The fact that most esports organizations are losing money seems like a poorly kept secret of the esports industry. But the truth in, investors are well aware.
Esports Organizations Keep Losing Money
The esports industry is massive, with projections claiming it’s worth roughly $138 billion. And that’s a projection for 2018. It’s 2020 now and all trends are still in an upward spiral, meaning the esports industry must be worth a lot more.
Everything keeps growing in the esports industry, including viewership, revenue streams, investment money, prize pools, and the revenue itself. Esports organizations are seemingly well-off. They are investing more money in their staff than ever before, hoping for well-needed silverware to promote their organization and build a proper brand.
The staff numbers are growing, too. What started out as a bunch of players and a coach evolved into a complex team featuring psychologists, nutritionists, fitness trainers, managers and so on. Not to mention the fact they’re constantly on the run with esports events being hosted all around the globe.
Combine the constant salary expenses with ticket prices, hotel rentals, equipment, nutritionists, personal trainers, and you’ll realize there’s massive money in esports. Massive expenses, to be more precise.
All this takes money, but apparently esports organizations are earning plenty of it to keep their finances in check… Or, are they?
How Do Esports Organizations Make Money?
Let’s make one thing clear – the esports industry is overinflated. Experts are convinced even the biggest esports organizations are overvalued and are expecting a market correction to be on the horizon. So, no matter how much money they earn, it will always be too low considering their overall value.
But, how do esports organizations make money in the first place?
Well, contrary to popular belief (which suggests prize pools are the biggest portion of teams’ revenues), esports organizations make the most money via sponsorship deals and advertisement. It’s projected that roughly 70 to 80% of esports organizations’ revenues is coming from sponsorships/advertisements, which just goes to show you the importance of esports investors.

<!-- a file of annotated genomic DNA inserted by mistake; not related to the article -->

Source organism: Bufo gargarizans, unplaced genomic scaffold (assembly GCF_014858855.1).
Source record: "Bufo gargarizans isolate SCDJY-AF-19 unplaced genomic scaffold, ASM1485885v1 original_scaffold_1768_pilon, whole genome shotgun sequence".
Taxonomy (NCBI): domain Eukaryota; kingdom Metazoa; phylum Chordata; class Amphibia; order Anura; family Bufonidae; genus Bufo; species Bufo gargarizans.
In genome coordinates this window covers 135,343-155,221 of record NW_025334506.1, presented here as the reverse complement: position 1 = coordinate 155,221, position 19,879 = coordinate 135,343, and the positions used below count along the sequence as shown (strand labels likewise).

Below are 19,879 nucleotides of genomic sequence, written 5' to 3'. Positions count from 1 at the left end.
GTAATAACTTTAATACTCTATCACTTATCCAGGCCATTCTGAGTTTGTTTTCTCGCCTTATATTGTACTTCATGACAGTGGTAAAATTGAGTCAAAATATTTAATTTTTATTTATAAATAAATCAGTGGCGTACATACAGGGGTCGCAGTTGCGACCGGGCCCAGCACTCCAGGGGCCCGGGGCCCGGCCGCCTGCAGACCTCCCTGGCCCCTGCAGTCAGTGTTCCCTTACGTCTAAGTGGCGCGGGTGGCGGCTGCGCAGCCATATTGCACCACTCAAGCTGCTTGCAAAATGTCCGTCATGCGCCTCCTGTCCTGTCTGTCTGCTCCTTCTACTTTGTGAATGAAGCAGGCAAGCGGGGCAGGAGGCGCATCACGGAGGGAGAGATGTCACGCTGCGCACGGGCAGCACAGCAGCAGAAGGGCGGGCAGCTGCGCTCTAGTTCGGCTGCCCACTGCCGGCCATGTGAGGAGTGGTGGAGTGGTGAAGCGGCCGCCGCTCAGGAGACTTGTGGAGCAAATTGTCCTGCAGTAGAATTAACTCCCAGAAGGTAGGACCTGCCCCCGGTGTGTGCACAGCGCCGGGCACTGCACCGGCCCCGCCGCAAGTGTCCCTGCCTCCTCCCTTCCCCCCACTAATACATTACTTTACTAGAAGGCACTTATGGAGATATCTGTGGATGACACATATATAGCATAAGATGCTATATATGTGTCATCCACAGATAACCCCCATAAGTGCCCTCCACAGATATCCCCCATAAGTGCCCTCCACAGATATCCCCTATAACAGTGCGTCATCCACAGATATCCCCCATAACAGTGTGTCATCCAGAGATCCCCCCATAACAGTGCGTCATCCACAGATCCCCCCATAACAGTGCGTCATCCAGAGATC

The best way to get even more money through sponsorship deals is to build a massive esports community. Massive communities, exposure, and titles are what draws in more VCs, and esports organizations are still at a phase in which they need the capital.
The remaining 20% to 30% of revenue comes from the sales of merch, media rights and tickets. While these aren’t exactly sky-high numbers, they can still cover some of the growing expenses of leading a top-tier esports organization.
Why Are Esports Organizations Losing Money?
Negative cash flow seems to be the most notable reason why esports organizations seem to be in danger. Their expenses are pretty high, and it seems as though even the biggest esports organizations have problems with balancing out their revenues and expenses. The latter still reigns superior, which will become a serious problem once the investors are out of the picture.
The never-ending increase in players’ salaries is a valid reason, too. Not just that, but the general expansion of the workforce in the field. As mentioned above, it was only players and coaches at first. Now, we’re talking about sophisticated teams of esports experts, which are needed for success in this highly competitive niche.
But the biggest reason why esports organizations are still losing money is long-term insecurity. Esports titles are prone to dynamic changes, some of which can greatly alter the success of a given title, and orgs can never know when their endeavor is going to be cut off. That, combined with the fear of viewership stagnation/decrease, makes up for poor, inconsistent numbers.
Even though it’s growing, esports viewership is still not as high as it should be for esports organizations to make a profit through sponsorship deals, media rights, and advertisements. The projections are positive, and the numbers will keep on rising, just in timer for them to catch up and balance out the expenses.
The fact that esports organizations are losing money is nothing new. It’s been that way for a while already, and we shouldn’t go around raising red flags all of a sudden. Investors that have their money in esports are well-aware that investing in esports is investing far into the future. We’re not talking about quick ROIs here. We’re talking roughly a decade or so… and luckily, the way esports keeps developing, it might come even sooner!